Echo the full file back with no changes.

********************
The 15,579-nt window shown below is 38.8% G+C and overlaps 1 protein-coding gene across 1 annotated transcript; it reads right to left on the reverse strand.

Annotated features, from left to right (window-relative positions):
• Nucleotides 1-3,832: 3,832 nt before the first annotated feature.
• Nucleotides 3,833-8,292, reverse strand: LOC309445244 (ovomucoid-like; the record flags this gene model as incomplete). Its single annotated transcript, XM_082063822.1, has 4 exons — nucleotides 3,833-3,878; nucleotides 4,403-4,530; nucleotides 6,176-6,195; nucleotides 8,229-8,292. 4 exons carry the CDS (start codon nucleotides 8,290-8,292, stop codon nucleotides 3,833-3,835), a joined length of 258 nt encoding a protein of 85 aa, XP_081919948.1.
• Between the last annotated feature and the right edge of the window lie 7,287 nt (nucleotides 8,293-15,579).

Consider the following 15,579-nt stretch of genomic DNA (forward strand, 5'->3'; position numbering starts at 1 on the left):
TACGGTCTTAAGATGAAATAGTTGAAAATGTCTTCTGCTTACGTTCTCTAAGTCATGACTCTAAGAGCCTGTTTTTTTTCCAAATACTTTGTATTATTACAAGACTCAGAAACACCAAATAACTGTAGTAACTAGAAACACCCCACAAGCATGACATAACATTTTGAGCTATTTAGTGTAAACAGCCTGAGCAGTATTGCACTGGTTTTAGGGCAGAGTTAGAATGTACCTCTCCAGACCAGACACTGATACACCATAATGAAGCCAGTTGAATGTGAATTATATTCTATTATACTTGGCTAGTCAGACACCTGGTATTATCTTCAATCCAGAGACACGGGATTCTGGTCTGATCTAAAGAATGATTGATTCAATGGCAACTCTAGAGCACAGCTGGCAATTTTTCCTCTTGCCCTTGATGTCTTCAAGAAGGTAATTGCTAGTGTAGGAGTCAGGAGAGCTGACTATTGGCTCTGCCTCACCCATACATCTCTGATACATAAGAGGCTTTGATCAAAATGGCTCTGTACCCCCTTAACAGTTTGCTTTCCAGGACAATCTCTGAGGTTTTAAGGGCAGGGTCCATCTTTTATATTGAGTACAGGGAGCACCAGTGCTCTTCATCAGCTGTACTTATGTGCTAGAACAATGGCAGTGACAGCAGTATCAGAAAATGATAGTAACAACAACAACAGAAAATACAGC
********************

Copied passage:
The 15,579-nt window shown below is 38.8% G+C and overlaps 1 protein-coding gene across 1 annotated transcript; it reads right to left on the reverse strand.

Annotated features, from left to right (window-relative positions):
• Nucleotides 1-3,832: 3,832 nt before the first annotated feature.
• Nucleotides 3,833-8,292, reverse strand: LOC309445244 (ovomucoid-like; the record flags this gene model as incomplete). Its single annotated transcript, XM_082063822.1, has 4 exons — nucleotides 3,833-3,878; nucleotides 4,403-4,530; nucleotides 6,176-6,195; nucleotides 8,229-8,292. 4 exons carry the CDS (start codon nucleotides 8,290-8,292, stop codon nucleotides 3,833-3,835), a joined length of 258 nt encoding a protein of 85 aa, XP_081919948.1.
• Between the last annotated feature and the right edge of the window lie 7,287 nt (nucleotides 8,293-15,579).

Consider the following 15,579-nt stretch of genomic DNA (forward strand, 5'->3'; position numbering starts at 1 on the left):
TACGGTCTTAAGATGAAATAGTTGAAAATGTCTTCTGCTTACGTTCTCTAAGTCATGACTCTAAGAGCCTGTTTTTTTTCCAAATACTTTGTATTATTACAAGACTCAGAAACACCAAATAACTGTAGTAACTAGAAACACCCCACAAGCATGACATAACATTTTGAGCTATTTAGTGTAAACAGCCTGAGCAGTATTGCACTGGTTTTAGGGCAGAGTTAGAATGTACCTCTCCAGACCAGACACTGATACACCATAATGAAGCCAGTTGAATGTGAATTATATTCTATTATACTTGGCTAGTCAGACACCTGGTATTATCTTCAATCCAGAGACACGGGATTCTGGTCTGATCTAAAGAATGATTGATTCAATGGCAACTCTAGAGCACAGCTGGCAATTTTTCCTCTTGCCCTTGATGTCTTCAAGAAGGTAATTGCTAGTGTAGGAGTCAGGAGAGCTGACTATTGGCTCTGCCTCACCCATACATCTCTGATACATAAGAGGCTTTGATCAAAATGGCTCTGTACCCCCTTAACAGTTTGCTTTCCAGGACAATCTCTGAGGTTTTAAGGGCAGGGTCCATCTTTTATATTGAGTACAGGGAGCACCAGTGCTCTTCATCAGCTGTACTTATGTGCTAGAACAATGGCAGTGACAGCAGTATCAGAAAATGATAGTAACAACAACAACAGAAAATACAGC